Thou, my daughter, knowest the value of the holy Cross and the honor which it confers upon ignominies and tribulations; do thou embrace the Cross and bear it with joy in imitation of my Son and thy Master (Matthew 16:24). In this mortal life let thy glory be in tribulations, persecutions (Romans 5:3), contempt, infirmities, poverty, humiliation and in whatever is painful and averse to mortal flesh. And in order that in all thy exercises thou mayest imitate me and give me pleasure, I wish that thou seek no rest or consolation in any earthly thing. Thou must not dwell in thy thoughts upon what thou bearest, nor seek to relieve thyself by enlisting the compassion of others. Much less must thou make much of, or try to impress others with the recital of the persecutions or molestations of creatures, nor should it ever be heard from thy lips, how much thou endurest, nor shouldst thou compare thy sufferings with those of others.
I do not wish to say, that it is a sin to accept of some reasonable and moderate alleviation, or to mention thy afflictions. But in thee, my dearest, much alleviation, if not a sin, would be an infidelity to thy Spouse and Lord; for He has put thee personally under more obligation than many generations of men and thy response in suffering and love will be defective and wanting, if it is not complete and loyal in all respects. So faithful does the Lord wish thy correspondence to be, that thou must allow thy weak nature not even one sigh for mere natural relief and consolation. If love alone impels thee, thou wilt allow thyself to be carried along by its sweet force and rest in it alone; and the love of the Cross would immediately dispense with such natural relief, in the same way as thou knowest I have done in my total self-sacrifice. Let this be to thee a general rule: that all human consolation is an imperfection and a danger, and that thou shouldst welcome only that, which the Most High sends to thee Himself or through His holy angels. And even these favors of the divine right hand thou must accept only in so far as they strengthen thee to suffer more constantly and to withdraw thee from all that ministers to the senses.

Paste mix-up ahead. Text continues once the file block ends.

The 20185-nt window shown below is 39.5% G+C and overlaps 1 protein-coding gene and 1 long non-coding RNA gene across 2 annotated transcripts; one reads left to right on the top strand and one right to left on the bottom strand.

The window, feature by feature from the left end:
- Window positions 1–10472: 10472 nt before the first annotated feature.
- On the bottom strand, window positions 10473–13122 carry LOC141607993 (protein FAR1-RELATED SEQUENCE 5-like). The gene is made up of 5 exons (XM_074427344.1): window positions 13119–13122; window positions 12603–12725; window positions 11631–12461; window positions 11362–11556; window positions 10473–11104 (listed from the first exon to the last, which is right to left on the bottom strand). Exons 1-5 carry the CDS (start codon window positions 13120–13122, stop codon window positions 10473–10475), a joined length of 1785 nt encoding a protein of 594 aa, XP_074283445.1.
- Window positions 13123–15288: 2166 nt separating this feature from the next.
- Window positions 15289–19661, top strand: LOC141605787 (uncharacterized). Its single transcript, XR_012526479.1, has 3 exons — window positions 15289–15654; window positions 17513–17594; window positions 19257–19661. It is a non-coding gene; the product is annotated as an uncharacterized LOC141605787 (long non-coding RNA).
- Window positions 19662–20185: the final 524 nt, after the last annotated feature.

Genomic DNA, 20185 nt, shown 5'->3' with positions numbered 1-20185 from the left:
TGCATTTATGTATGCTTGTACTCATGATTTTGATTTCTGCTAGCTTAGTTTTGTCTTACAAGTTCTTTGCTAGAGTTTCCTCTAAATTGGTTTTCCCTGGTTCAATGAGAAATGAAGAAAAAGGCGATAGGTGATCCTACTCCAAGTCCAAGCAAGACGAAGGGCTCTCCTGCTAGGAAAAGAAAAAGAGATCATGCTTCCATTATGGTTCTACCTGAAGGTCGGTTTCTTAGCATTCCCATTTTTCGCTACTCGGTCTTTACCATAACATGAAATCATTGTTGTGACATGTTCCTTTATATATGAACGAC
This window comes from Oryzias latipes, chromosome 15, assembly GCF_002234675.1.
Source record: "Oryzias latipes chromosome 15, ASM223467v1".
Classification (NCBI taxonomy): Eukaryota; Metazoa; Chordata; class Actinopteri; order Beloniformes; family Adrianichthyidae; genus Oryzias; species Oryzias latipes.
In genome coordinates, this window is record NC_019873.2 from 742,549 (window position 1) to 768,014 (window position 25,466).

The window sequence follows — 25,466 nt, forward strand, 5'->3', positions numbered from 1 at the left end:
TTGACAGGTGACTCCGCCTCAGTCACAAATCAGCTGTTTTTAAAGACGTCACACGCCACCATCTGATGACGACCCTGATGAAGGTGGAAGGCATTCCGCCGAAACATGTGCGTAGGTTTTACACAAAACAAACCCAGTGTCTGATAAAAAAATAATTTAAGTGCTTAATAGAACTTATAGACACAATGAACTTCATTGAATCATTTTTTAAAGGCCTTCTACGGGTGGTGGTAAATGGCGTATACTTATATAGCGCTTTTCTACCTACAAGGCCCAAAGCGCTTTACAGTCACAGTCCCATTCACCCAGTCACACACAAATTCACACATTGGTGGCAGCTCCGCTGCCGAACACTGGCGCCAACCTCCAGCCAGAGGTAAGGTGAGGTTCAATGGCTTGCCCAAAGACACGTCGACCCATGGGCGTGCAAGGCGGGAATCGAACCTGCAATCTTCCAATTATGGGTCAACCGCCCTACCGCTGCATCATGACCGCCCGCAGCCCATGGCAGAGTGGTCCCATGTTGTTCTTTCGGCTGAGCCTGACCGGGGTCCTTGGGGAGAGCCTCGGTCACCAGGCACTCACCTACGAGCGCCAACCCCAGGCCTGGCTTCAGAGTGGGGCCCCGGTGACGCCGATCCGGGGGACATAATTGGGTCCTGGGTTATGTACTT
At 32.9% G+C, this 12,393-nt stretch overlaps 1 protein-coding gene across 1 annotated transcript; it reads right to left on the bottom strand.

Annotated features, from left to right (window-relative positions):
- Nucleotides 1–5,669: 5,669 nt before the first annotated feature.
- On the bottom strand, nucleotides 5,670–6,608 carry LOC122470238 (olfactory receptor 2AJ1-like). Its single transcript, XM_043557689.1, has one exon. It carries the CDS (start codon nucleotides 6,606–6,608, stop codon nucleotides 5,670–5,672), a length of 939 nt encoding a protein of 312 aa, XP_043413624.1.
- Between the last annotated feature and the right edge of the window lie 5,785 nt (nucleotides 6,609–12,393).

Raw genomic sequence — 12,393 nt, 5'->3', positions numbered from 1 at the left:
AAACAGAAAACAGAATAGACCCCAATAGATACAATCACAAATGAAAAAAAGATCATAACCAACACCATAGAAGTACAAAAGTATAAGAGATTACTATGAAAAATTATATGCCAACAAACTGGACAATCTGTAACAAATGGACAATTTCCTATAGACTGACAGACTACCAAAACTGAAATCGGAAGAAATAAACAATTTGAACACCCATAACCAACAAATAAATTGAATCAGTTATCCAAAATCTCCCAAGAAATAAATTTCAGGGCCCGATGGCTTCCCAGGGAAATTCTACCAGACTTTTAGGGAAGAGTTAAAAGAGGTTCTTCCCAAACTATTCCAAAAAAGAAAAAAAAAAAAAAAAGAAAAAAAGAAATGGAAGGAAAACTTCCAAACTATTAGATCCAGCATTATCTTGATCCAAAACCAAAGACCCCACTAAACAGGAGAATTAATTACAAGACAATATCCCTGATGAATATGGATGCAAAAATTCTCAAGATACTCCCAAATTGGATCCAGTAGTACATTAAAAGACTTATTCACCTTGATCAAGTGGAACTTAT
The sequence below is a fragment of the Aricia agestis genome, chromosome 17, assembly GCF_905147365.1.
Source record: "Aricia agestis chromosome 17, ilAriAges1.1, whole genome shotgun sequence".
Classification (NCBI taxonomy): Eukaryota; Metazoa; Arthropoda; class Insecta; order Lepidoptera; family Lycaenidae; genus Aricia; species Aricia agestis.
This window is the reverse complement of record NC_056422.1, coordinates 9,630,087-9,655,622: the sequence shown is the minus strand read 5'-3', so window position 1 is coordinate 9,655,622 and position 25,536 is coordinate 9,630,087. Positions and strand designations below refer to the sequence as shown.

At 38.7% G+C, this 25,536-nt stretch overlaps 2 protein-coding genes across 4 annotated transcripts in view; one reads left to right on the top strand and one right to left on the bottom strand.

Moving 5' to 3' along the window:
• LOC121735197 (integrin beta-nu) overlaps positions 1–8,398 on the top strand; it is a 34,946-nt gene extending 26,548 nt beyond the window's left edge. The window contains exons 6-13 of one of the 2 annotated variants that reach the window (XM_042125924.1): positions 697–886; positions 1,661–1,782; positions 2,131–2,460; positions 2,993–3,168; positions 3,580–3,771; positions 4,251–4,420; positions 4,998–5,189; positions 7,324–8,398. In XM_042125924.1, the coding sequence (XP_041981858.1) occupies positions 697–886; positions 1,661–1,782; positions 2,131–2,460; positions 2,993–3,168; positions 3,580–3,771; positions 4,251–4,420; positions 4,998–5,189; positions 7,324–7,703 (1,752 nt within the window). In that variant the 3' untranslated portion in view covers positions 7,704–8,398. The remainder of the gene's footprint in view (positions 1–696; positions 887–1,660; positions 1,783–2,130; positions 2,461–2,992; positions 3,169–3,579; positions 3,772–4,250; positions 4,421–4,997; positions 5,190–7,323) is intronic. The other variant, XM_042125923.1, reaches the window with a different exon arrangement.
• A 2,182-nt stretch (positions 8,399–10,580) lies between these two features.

CONCLUDING MEDITATION AND PRAYER
V. We adore Thee, O Christ, and we praise Thee,
R.. Because by Thy holy cross Thou hast redeemed the world.
Simon of Cyrene was compelled to help Jesus carry His Cross, and Jesus accepted his assistance. At first he was reluctant, but then he came to grew in his love of the Cross. In the Cross is salvation. It is our only hope. How willingly would He also permit you to carry the Cross: He calls, but you hear Him not; He invites you, but you decline. What a reproach, to bear the cross reluctantly! The Imitation of Christ, speaking in the person of Our Lord, says that there are many who seek to sit with Him at the banquet table, but few who desire to walk with Him on the Royal Road of the Cross. There are many souls, made in the image and likeness of God, who find their Crosses heavy and insupportable. Let us, like Simon of Cyrene, go to their assistance—even if we are as reluctant as Simon. For Jesus said: "As long as you did it to one of these, My least brethren, you did it to Me."
O Jesus! Compel me to carry my Cross if you find me reluctant and shying away from it. Whosoever does not take up his Cross and follow Thee, is not worthy of Thee. Grant me true wisdom to see the benefit of the Cross, as St. Paul says: "The word of the Cross, to them that perish, is foolishness, but to them that are saved it is the power of God." Open too my eyes to see Thee in my neighbor and his Cross so that I might forget self and go to his assistance and so following Thy bloody footsteps, I may follow Thee to eternal life.
Our Father Hail Mary. Glory Be.
V. Lord Jesus, crucified,
R. Have mercy on us!